PREVIEW: Skul: The Hero Slayer

PREVIEW: Skul: The Hero Slayer

Released: Steam Early Access
Type: Single-player
Genre: Platformer, Roguelike
Developer: SouthPAW Games
Publisher: NEOWIZ
Release date: 19 Feb, 2020

Good luck, skeleton!

Role reversals aren’t too uncommon in video games, but they tend to crop up the most in indie titles. Makes sense, as they often need the most help standing out, and flipping things around can be a neat way to do that. There are always degrees of playing as the bad guy though, and Skul the Hero Slayer is a roguelike in Early Access that opts for the more light-hearted. You play as the titular Skul, a runty member of the Demon King’s Skeleton Guard – and the only member still standing after a human attack has ransacked the castle and kidnapped ever official inside. Suffice to say, you have a bone to pick with them.

Obvious jokes aside, the hero being a skeleton isn’t an arbitrary decision, but something most of the gameplay is based on. In his default form, Skul can smack enemies with a leg bone (not his own) and throw his head like a projectile attack. Throughout your journey though, you’ll find heads from the other members of the Skeleton Guard, which will change your moveset entirely. These differ in rarity, with some being minor changes like the Clown who throws exploding knives, up to big changes like the Grim Reaper, which has wide attacks, can set the ground ablaze, and sends out homing projectiles whenever you kill an enemy. It’s definitely in the style of say, Binding of Isaac, where one item can drastically change how you play, although without as many hoops to jump through and no chance of it backfiring, since you get the chance to experiment with new heads. You can equip two at once, and each has an attack used upon swapping to it, for even more variety.

As that might imply, the game is pretty combat heavy, with each room having a fair amount of enemies and often some ambushes – you’ll often have to wipe them all out to open the exit gate. Combat is pretty fun, as it’s not hard to chain moves together that wipe out a whole group of enemies within seconds. You still need to be careful, of course, and the game does mix it up a lot with hazards and trickier room layouts. There are also mini and main bosses which don’t mess around. Fortunately, there is meta progression in the game to increase your stats, and NPCs to rescue that provide you with other bonuses.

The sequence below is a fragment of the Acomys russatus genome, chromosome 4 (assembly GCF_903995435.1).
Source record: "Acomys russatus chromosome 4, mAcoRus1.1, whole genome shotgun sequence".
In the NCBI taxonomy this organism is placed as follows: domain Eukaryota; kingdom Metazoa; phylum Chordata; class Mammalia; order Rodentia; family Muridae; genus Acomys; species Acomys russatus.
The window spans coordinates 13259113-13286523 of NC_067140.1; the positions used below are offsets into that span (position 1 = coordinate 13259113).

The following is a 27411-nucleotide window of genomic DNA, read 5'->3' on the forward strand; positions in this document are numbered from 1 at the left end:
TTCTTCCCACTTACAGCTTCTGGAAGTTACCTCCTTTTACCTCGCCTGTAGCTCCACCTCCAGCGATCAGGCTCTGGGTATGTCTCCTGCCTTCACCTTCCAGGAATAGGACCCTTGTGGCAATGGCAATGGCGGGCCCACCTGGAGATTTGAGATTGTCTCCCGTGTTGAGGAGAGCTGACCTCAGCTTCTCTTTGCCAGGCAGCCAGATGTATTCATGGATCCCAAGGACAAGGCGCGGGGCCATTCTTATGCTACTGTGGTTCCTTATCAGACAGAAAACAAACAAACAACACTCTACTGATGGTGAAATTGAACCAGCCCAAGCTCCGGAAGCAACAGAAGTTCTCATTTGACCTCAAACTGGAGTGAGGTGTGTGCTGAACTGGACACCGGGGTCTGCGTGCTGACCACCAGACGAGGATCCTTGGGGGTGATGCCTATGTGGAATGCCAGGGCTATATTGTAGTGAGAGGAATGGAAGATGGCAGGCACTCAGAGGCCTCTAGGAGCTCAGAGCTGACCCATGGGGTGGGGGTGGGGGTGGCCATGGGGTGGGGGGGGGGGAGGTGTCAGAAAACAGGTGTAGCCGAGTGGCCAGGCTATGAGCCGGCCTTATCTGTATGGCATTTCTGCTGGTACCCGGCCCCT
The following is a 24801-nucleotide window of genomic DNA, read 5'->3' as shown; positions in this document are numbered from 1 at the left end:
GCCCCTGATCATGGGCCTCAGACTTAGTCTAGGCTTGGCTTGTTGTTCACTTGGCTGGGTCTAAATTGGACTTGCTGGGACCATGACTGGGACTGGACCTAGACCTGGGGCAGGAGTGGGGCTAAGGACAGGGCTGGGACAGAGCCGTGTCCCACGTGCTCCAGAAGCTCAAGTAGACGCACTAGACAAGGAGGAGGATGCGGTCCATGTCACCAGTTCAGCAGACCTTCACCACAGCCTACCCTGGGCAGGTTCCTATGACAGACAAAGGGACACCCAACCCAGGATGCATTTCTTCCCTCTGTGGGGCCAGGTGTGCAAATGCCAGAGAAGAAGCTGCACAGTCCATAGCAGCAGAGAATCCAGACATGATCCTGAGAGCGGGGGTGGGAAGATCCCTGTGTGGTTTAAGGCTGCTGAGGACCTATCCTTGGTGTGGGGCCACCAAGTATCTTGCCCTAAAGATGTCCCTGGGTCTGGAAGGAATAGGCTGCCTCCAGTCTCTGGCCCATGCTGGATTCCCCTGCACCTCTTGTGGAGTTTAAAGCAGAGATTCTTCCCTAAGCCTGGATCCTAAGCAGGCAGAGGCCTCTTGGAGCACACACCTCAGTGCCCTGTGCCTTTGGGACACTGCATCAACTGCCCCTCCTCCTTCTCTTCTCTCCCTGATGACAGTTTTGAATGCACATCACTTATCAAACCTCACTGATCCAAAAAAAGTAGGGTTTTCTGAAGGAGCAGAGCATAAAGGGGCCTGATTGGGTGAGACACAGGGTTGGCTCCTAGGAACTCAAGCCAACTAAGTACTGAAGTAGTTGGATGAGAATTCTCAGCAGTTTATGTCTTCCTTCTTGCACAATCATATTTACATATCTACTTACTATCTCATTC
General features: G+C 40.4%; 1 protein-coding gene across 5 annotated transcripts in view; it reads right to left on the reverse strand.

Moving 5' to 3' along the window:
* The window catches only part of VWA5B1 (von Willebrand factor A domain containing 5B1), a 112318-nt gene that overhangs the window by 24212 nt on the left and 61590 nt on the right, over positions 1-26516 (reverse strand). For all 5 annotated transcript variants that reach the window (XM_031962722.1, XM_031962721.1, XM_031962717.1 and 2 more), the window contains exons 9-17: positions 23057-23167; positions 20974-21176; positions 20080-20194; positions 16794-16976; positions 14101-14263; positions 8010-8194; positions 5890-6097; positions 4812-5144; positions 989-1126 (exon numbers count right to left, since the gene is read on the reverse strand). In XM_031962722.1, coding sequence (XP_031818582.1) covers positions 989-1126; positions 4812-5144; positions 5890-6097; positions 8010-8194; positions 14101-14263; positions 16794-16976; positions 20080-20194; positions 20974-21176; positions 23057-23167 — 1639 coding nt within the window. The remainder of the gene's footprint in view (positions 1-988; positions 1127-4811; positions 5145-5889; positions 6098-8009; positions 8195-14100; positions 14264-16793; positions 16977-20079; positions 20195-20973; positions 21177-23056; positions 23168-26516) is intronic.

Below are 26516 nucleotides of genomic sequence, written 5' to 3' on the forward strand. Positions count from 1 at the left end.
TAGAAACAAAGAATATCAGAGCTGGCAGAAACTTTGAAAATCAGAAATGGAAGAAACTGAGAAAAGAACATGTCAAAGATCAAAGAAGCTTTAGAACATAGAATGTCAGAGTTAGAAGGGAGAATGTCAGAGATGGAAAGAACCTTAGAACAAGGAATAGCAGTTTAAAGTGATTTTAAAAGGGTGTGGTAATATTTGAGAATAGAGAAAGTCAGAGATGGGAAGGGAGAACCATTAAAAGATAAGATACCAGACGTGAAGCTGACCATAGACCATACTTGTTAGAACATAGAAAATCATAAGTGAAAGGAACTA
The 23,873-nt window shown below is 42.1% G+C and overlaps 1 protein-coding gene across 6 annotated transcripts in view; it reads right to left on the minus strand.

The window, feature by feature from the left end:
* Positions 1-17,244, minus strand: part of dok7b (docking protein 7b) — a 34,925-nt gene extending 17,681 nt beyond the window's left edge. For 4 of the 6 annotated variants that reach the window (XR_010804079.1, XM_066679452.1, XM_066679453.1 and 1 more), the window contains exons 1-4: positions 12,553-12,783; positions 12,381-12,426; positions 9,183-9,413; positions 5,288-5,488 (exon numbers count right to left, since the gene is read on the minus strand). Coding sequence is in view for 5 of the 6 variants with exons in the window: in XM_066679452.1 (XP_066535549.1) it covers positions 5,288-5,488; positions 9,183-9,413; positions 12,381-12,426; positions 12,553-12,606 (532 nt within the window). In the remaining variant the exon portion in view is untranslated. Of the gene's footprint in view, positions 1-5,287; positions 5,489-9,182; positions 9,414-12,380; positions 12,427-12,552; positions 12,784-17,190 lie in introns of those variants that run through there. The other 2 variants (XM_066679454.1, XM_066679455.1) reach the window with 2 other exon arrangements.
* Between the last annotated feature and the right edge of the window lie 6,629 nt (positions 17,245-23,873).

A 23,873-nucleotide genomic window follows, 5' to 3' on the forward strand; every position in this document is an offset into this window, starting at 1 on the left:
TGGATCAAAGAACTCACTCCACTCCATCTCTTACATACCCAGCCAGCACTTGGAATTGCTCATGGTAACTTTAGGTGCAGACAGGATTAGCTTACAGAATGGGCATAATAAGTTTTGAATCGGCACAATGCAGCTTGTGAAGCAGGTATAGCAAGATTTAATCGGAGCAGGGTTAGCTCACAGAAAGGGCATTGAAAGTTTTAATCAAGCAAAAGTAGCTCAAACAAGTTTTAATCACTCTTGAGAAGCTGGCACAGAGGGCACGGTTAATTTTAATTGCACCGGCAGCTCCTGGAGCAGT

Visually Skul is a very pretty game, with some lush pixel art on the characters and backgrounds. Everything also stands out like you’d hope it would in a game like this; it’s clear when enemies will attack, what stage elements are dangerous, and so on. I never felt like the game cheated me out of a hit.


Skul the Hero Slayer currently has three chapters to it, each with their own obstacles and bosses. The fourth and final chapter is slated for the second quarter of 2020, and it’s looking like an example of early access done right. There’s already a lot of content in the game and what’s there is fun. I think it’ll be a solid release when it does, and might be worth picking up now, since the price will go up on release.

Written by
Justin Brett
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February 2020

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